LITTLE ROCK, Ark. – Forty-nine new Americans completed their citizenship process Wednesday morning in Little Rock at the Clinton Presidential Center.

Each person took an oath of allegiance before a federal judge pledging their love to the country. A few also saw this as an act of love for wife or husband.

The citizenship candidates originate from 22 countries:  Burkina Faso, Burma, Cambodia, Canada, China, the Dominican Republic, El Salvador, Ghana, Guatemala, Honduras, India, Iran, Iraq, Laos, Malaysia, Mexico, Mongolia, Nigeria, the Philippines, South Africa, Syria and Vietnam.

“The American dream it’s not just the end of the road, but the beginning of a new life,” Marius Nagalo said.

Nagalo became a citizen five years ago and his wife Murielle did the same Wednesday. Both were born in Burkina Faso, Africa.

“We were college sweethearts,” Murielle Nagalo Compaore stated.

They said they dated for six years before becoming married, and, because of the naturalization process and waiting on a green card, Murielle said they had to live apart for five years before being together.

They said this day gives them a feeling of security, knowing they will never have to separate again.

The venue of the Clinton Presidential Center was chosen in honor of Presidents Day. The U.S. Citizenship and Immigration Services Memphis field office presented the candidates to Chief Judge D.P. Marshall Jr., who administered the Oath of Allegiance. Former U.S. President Bill Clinton offered his congratulations to the new citizens through a video message.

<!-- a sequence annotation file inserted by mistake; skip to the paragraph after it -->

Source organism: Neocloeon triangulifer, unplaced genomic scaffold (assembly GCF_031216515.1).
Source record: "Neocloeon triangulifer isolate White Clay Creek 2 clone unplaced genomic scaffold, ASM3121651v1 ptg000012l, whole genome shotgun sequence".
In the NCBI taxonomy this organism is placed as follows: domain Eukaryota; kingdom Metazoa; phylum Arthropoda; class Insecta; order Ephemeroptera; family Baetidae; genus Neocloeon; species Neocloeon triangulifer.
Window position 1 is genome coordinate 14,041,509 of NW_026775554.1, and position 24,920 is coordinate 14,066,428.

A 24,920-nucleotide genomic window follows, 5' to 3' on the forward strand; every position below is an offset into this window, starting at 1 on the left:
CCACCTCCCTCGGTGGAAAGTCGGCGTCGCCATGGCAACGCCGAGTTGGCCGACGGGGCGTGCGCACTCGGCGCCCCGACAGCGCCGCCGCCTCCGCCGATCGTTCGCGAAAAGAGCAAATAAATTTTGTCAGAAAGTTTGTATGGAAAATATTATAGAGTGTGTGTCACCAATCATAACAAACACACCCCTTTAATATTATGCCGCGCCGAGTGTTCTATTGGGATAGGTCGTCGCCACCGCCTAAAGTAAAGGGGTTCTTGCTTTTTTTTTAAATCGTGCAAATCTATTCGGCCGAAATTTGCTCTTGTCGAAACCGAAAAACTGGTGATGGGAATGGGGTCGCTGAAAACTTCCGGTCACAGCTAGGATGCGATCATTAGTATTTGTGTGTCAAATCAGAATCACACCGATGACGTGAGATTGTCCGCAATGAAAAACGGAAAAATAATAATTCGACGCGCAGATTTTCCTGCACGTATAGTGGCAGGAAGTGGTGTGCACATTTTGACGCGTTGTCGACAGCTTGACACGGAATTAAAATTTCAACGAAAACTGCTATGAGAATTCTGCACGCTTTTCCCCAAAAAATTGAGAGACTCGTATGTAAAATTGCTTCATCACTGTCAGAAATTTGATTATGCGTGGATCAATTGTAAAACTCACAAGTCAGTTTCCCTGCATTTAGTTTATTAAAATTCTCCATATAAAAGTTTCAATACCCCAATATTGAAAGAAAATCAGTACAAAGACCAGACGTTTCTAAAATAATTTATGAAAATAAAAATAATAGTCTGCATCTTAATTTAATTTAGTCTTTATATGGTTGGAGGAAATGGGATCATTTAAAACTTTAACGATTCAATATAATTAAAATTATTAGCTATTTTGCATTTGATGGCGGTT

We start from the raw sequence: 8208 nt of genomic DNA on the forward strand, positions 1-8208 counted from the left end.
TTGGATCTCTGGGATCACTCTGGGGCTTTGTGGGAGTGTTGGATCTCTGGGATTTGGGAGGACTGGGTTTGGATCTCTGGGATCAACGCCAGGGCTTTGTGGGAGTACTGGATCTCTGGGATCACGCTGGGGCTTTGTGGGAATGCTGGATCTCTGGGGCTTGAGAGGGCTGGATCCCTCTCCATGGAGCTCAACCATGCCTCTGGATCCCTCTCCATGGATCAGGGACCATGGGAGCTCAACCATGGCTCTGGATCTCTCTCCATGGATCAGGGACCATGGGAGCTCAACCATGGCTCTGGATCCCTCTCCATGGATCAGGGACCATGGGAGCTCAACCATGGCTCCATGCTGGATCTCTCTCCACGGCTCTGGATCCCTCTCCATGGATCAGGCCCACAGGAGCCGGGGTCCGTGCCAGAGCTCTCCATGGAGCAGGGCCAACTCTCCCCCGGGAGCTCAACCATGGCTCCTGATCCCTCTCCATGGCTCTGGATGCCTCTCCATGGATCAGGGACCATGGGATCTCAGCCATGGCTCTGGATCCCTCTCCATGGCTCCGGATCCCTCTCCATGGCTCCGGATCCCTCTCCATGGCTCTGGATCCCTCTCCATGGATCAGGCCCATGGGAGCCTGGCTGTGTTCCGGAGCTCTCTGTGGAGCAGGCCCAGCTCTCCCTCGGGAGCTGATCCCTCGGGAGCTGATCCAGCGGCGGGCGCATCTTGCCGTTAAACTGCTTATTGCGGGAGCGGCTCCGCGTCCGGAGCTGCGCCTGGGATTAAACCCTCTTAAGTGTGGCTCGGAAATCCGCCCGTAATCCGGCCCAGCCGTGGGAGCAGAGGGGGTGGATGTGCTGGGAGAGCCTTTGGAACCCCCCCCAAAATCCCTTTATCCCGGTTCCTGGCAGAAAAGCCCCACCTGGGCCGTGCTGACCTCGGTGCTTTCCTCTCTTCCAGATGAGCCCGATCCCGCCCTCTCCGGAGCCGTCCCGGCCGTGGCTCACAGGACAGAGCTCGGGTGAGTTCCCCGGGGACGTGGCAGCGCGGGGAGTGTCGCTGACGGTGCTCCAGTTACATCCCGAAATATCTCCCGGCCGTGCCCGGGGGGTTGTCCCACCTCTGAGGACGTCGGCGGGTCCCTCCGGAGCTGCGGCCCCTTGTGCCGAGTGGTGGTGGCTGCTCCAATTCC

“The American experiment does not work without folks like you. Folks who see the opportunity of this country and decide to build your lives here,” Clinton said.

Each person earning citizenship today had to live in America as a lawful immigrant at least three to five years and show the ability to read, speak, and write in English. They also passed a naturalization test on U.S. history and government.

From Mongolia to Iraq, India to Honduras, each person has a story.

“I met an American out and about at a bar on a random night,” Chantal Brice said.

Chantal met Jarrod Brice when they were both teaching in South Korea. He’s from Arkansas, but her family is in Canada.

“They (my family) were joking that I could have just crossed the border if I wanted to marry an American that badly,” Chantal said.

Now, 13 years into their marriage, she solidified a place with her husband, her children, and like many before her, an adopted country.

“To be able to claim that new American citizenship, the energy is kind of invigorating, and it’s really hopeful, and there is lots of smiles. It’s lovely,” Chantal said.

“You’re part of something big. Bigger than you,” Marius Nagalo concluded.

According to U.S. Citizenship and Immigration Services, our country welcomed nearly seven-and-a-half million naturalized citizens over the past decade.